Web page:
Ethernet over MPLS
Ethernet-over-MPLS (EoMPLS) provides a tunneling mechanism for Ethernet traffic through an MPLS-enabled Layer 3 core, and encapsulates Ethernet protocol data units (PDUs) inside MPLS packets (using label stacking) to forward them across the MPLS network.
The following sections describe the different modes of implementing EoMPLS.
Ethernet Port Mode
In Ethernet port mode, both ends of a pseudowire are connected to Ethernet ports. In this mode, the port is tunneled over the pseudowire or, using local switching (also known as an attachment circuit-to-attachment circuit cross-connect) switches packets or frames from one attachment circuit (AC) to another AC attached to the same PE node.
This figure shows a sample ethernet port mode packet flow:
In VLAN mode, each VLAN on a customer-end to provider-end link can be configured as a separate L2VPN connection using virtual connection (VC) type 4 or VC type 5. VC type 5 is the default mode.
As illustrated in the following figure, the Ethernet PE associates an internal VLAN-tag to the Ethernet port for switching the traffic internally from the ingress port to the pseudowire; however, before moving traffic into the pseudowire, it removes the internal VLAN tag.
At the egress VLAN PE, the PE associates a VLAN tag to the frames coming off of the pseudowire and after switching the traffic internally, it sends out the traffic on an Ethernet trunk port.
Because the port is in trunk mode, the VLAN PE doesn't remove the VLAN tag and forwards the frames through the port with the added tag.
Inter-AS is a peer-to-peer type model that allows extension of VPNs through multiple provider or multi-domain networks. This lets service providers peer up with one another to offer end-to-end VPN connectivity over extended geographical locations.
EoMPLS support can assume a single AS topology where the pseudowire connecting the PE routers at the two ends of the point-to-point EoMPLS cross-connects resides in the same autonomous system; or multiple AS topologies in which PE routers can reside on two different ASs using iBGP and eBGP peering.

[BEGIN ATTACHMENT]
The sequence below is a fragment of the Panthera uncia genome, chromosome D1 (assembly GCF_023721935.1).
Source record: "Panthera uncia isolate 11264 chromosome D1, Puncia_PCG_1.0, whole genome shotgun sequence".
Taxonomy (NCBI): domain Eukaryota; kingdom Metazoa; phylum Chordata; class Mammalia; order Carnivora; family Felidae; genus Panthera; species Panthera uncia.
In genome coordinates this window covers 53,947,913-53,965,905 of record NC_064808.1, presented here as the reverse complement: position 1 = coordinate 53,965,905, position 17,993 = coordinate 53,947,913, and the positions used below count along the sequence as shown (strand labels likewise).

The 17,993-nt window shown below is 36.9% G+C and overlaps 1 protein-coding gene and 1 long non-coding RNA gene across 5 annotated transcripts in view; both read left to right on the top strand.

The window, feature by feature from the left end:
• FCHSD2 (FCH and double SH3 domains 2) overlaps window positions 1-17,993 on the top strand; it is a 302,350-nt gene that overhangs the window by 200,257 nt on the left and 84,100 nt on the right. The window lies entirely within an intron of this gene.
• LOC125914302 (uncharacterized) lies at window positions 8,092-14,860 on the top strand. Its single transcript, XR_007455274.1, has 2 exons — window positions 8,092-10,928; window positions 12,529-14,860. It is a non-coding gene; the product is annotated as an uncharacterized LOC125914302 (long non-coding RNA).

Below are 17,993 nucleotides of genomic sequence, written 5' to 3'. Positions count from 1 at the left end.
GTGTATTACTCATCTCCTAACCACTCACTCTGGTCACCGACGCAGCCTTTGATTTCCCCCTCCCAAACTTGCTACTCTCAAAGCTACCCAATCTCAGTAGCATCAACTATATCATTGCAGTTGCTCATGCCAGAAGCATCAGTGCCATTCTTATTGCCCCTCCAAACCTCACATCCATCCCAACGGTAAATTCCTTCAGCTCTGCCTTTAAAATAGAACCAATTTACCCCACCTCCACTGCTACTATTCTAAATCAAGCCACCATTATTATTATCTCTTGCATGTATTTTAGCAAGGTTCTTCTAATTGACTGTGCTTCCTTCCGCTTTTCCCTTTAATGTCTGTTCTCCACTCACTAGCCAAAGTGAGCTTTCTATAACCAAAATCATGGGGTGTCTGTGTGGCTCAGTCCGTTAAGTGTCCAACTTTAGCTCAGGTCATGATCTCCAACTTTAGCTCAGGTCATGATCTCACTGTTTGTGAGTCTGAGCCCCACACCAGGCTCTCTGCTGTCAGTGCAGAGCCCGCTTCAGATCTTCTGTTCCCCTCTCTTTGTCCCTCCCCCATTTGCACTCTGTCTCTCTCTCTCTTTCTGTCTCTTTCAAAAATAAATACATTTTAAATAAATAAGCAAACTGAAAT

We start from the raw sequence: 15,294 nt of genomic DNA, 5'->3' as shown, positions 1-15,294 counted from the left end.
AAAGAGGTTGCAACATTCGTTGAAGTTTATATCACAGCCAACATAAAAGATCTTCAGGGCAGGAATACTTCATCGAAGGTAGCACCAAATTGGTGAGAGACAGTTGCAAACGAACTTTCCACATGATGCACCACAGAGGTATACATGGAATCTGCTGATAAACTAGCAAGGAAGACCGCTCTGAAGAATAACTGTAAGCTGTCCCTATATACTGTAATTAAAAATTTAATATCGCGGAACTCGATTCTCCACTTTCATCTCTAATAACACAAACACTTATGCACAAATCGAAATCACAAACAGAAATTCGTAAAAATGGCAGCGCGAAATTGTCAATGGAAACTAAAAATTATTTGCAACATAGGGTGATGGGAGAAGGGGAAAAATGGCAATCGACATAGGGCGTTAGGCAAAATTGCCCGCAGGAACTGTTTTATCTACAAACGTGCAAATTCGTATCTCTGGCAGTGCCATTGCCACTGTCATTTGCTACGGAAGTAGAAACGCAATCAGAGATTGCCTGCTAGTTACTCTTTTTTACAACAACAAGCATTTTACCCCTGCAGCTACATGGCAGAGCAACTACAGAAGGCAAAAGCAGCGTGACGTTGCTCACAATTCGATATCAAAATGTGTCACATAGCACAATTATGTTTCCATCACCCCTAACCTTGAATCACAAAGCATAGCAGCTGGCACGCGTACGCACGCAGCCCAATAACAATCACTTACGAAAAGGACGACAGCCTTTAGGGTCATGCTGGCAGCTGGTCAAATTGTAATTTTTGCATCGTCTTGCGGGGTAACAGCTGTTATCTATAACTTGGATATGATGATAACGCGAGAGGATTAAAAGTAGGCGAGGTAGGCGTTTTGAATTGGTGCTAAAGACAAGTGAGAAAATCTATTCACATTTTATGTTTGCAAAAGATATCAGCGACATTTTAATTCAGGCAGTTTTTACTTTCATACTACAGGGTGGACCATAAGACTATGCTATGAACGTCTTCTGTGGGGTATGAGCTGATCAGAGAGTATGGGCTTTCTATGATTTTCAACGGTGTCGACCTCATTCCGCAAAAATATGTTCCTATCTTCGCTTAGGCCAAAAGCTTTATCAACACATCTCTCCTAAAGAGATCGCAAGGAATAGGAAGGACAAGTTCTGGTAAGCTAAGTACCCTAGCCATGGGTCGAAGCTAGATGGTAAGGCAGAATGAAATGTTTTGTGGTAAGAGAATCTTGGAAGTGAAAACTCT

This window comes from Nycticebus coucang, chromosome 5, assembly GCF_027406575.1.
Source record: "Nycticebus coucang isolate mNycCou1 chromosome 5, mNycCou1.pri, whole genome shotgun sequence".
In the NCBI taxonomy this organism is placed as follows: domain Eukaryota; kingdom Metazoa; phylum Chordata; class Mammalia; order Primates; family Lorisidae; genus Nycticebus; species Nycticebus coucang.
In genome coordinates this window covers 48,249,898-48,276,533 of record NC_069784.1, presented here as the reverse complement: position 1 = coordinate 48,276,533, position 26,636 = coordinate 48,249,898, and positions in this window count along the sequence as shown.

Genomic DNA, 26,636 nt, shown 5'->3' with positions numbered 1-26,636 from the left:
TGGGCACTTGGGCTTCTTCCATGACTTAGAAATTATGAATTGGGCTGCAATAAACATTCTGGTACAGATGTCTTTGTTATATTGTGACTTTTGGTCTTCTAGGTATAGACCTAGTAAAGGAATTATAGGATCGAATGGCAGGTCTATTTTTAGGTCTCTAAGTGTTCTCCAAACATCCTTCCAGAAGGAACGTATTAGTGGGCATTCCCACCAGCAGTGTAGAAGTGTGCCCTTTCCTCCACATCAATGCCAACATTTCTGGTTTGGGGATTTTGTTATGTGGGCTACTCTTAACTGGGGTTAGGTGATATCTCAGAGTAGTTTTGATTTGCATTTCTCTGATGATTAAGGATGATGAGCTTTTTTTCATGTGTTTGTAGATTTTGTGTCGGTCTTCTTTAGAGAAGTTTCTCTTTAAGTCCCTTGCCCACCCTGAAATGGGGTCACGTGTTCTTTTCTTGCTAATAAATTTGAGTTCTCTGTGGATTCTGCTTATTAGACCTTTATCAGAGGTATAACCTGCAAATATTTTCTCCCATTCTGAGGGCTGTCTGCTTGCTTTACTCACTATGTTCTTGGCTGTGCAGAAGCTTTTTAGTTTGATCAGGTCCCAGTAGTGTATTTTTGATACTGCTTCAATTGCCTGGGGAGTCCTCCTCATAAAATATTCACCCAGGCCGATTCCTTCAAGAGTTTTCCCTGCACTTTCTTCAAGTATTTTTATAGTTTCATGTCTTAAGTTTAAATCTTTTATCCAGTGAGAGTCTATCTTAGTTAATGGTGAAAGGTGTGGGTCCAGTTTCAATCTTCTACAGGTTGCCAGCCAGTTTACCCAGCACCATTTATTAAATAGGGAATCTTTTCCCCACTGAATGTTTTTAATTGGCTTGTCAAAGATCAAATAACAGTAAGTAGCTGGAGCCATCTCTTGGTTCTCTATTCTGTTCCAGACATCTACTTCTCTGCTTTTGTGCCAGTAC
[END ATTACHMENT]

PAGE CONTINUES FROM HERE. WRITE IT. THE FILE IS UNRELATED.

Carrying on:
The following figure illustrates MPLS over Inter-AS with a basic double AS topology with iBGP/LDP in each AS.
QinQ is an extension of 802.1Q for specifying multiple 802.1Q tags (IEEE 802.1QinQ VLAN Tag stacking). Layer 3 VPN service termination and L2VPN service transport are enabled over QinQ sub-interfaces.
Cisco NCS500x Series Routers implement the Layer 2 tunneling or Layer 3 forwarding depending on the sub-interface configuration at provider edge routers. This function only supports up to two QinQ tags on the router:
Layer 2 QinQ VLANs in L2VPN attachment circuit: QinQ L2VPN attachment circuits are configured under the Layer 2 transport sub-interfaces for point-to-point EoMPLS based cross-connects using both virtual circuit type 4 and type 5 pseudowires and point-to-point local-switching-based cross-connects including full inter-working support of QinQ with 802.1q VLANs and port mode.
Layer 3 QinQ VLANs: Used as a Layer 3 termination point, both VLANs are removed at the ingress provider edge and added back at the remote provider edge as the frame is forwarded.
Layer 3 services over QinQ include:
IPv4 unicast and multicast
IPv6 unicast and multicast
Connectionless Network Service (CLNS) for use by Intermediate System-to-Intermediate System (IS-IS) Protocol
In QinQ mode, each CE VLAN is carried into an SP VLAN. QinQ mode should use VC type 5, but VC type 4 is also supported. On each Ethernet PE, you must configure both the inner (CE VLAN) and outer (SP VLAN).
The following figure illustrates QinQ using VC type 4.
In the QinAny mode, the service provider VLAN tag is configured on both the ingress and the egress nodes of the provider edge VLAN. QinAny mode is similar to QinQ mode using a Type 5 VC, except that the customer edge VLAN tag is carried in the packet over the pseudowire, as the customer edge VLAN tag is unknown.